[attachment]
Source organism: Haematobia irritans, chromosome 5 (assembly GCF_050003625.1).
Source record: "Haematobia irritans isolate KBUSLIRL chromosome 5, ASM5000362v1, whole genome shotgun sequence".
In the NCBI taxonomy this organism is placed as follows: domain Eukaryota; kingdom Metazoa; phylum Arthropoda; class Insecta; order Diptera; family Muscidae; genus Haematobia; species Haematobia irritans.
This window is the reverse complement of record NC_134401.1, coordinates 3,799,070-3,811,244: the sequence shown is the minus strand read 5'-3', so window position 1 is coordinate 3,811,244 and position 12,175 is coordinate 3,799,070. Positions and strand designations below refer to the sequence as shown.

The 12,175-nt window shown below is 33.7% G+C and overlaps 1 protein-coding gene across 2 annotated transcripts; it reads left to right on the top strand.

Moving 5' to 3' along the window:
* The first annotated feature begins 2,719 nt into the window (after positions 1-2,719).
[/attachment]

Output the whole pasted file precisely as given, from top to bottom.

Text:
Source organism: Haematobia irritans, chromosome 5 (assembly GCF_050003625.1).
Source record: "Haematobia irritans isolate KBUSLIRL chromosome 5, ASM5000362v1, whole genome shotgun sequence".
In the NCBI taxonomy this organism is placed as follows: domain Eukaryota; kingdom Metazoa; phylum Arthropoda; class Insecta; order Diptera; family Muscidae; genus Haematobia; species Haematobia irritans.
This window is the reverse complement of record NC_134401.1, coordinates 3,799,070-3,811,244: the sequence shown is the minus strand read 5'-3', so window position 1 is coordinate 3,811,244 and position 12,175 is coordinate 3,799,070. Positions and strand designations below refer to the sequence as shown.

The 12,175-nt window shown below is 33.7% G+C and overlaps 1 protein-coding gene across 2 annotated transcripts; it reads left to right on the top strand.

Moving 5' to 3' along the window:
* The first annotated feature begins 2,719 nt into the window (after positions 1-2,719).